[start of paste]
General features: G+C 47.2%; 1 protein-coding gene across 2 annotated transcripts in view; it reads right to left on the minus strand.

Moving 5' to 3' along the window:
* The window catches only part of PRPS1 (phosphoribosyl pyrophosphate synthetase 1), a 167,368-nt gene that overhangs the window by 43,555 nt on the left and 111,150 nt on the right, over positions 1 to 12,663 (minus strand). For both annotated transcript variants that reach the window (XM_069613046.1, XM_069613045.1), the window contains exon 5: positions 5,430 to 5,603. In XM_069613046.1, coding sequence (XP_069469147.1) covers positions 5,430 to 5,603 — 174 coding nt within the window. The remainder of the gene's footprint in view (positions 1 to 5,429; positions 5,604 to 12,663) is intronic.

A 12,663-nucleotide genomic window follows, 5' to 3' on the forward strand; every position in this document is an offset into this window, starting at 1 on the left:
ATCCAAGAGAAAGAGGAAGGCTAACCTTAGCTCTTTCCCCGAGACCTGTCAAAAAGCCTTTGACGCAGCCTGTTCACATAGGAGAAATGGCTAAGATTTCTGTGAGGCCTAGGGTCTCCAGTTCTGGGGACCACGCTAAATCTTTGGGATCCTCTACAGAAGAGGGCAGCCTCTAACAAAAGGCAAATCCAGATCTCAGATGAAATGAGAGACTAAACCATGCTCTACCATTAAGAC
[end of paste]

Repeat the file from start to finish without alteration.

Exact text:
General features: G+C 47.2%; 1 protein-coding gene across 2 annotated transcripts in view; it reads right to left on the minus strand.

Moving 5' to 3' along the window:
* The window catches only part of PRPS1 (phosphoribosyl pyrophosphate synthetase 1), a 167,368-nt gene that overhangs the window by 43,555 nt on the left and 111,150 nt on the right, over positions 1 to 12,663 (minus strand). For both annotated transcript variants that reach the window (XM_069613046.1, XM_069613045.1), the window contains exon 5: positions 5,430 to 5,603. In XM_069613046.1, coding sequence (XP_069469147.1) covers positions 5,430 to 5,603 — 174 coding nt within the window. The remainder of the gene's footprint in view (positions 1 to 5,429; positions 5,604 to 12,663) is intronic.

A 12,663-nucleotide genomic window follows, 5' to 3' on the forward strand; every position in this document is an offset into this window, starting at 1 on the left:
ATCCAAGAGAAAGAGGAAGGCTAACCTTAGCTCTTTCCCCGAGACCTGTCAAAAAGCCTTTGACGCAGCCTGTTCACATAGGAGAAATGGCTAAGATTTCTGTGAGGCCTAGGGTCTCCAGTTCTGGGGACCACGCTAAATCTTTGGGATCCTCTACAGAAGAGGGCAGCCTCTAACAAAAGGCAAATCCAGATCTCAGATGAAATGAGAGACTAAACCATGCTCTACCATTAAGAC